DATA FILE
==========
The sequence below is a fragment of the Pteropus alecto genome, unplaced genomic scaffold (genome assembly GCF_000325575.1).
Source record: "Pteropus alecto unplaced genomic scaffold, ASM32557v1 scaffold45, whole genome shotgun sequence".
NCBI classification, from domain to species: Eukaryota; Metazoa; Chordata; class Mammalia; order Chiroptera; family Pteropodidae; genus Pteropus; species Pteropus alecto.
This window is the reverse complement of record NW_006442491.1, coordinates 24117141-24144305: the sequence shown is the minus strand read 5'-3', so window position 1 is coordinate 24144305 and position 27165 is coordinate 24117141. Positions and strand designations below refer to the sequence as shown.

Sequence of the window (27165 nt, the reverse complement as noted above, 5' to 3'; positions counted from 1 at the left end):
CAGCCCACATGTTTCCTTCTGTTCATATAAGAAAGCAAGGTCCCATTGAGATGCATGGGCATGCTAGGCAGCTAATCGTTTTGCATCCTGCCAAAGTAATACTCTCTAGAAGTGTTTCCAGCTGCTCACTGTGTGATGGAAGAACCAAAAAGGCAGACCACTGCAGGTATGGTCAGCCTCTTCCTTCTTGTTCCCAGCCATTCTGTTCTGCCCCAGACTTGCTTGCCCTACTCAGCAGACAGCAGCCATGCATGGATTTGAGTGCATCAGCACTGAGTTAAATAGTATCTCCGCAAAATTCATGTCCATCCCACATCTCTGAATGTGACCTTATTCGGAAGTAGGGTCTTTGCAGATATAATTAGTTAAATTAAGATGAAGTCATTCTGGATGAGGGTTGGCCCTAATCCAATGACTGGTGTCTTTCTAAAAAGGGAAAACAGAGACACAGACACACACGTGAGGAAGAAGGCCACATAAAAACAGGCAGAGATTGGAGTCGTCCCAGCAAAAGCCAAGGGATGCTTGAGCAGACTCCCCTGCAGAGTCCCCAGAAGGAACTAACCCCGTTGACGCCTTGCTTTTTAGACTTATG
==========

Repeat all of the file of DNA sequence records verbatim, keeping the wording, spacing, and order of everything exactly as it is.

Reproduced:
The sequence below is a fragment of the Pteropus alecto genome, unplaced genomic scaffold (genome assembly GCF_000325575.1).
Source record: "Pteropus alecto unplaced genomic scaffold, ASM32557v1 scaffold45, whole genome shotgun sequence".
NCBI classification, from domain to species: Eukaryota; Metazoa; Chordata; class Mammalia; order Chiroptera; family Pteropodidae; genus Pteropus; species Pteropus alecto.
This window is the reverse complement of record NW_006442491.1, coordinates 24117141-24144305: the sequence shown is the minus strand read 5'-3', so window position 1 is coordinate 24144305 and position 27165 is coordinate 24117141. Positions and strand designations below refer to the sequence as shown.

Sequence of the window (27165 nt, the reverse complement as noted above, 5' to 3'; positions counted from 1 at the left end):
CAGCCCACATGTTTCCTTCTGTTCATATAAGAAAGCAAGGTCCCATTGAGATGCATGGGCATGCTAGGCAGCTAATCGTTTTGCATCCTGCCAAAGTAATACTCTCTAGAAGTGTTTCCAGCTGCTCACTGTGTGATGGAAGAACCAAAAAGGCAGACCACTGCAGGTATGGTCAGCCTCTTCCTTCTTGTTCCCAGCCATTCTGTTCTGCCCCAGACTTGCTTGCCCTACTCAGCAGACAGCAGCCATGCATGGATTTGAGTGCATCAGCACTGAGTTAAATAGTATCTCCGCAAAATTCATGTCCATCCCACATCTCTGAATGTGACCTTATTCGGAAGTAGGGTCTTTGCAGATATAATTAGTTAAATTAAGATGAAGTCATTCTGGATGAGGGTTGGCCCTAATCCAATGACTGGTGTCTTTCTAAAAAGGGAAAACAGAGACACAGACACACACGTGAGGAAGAAGGCCACATAAAAACAGGCAGAGATTGGAGTCGTCCCAGCAAAAGCCAAGGGATGCTTGAGCAGACTCCCCTGCAGAGTCCCCAGAAGGAACTAACCCCGTTGACGCCTTGCTTTTTAGACTTATG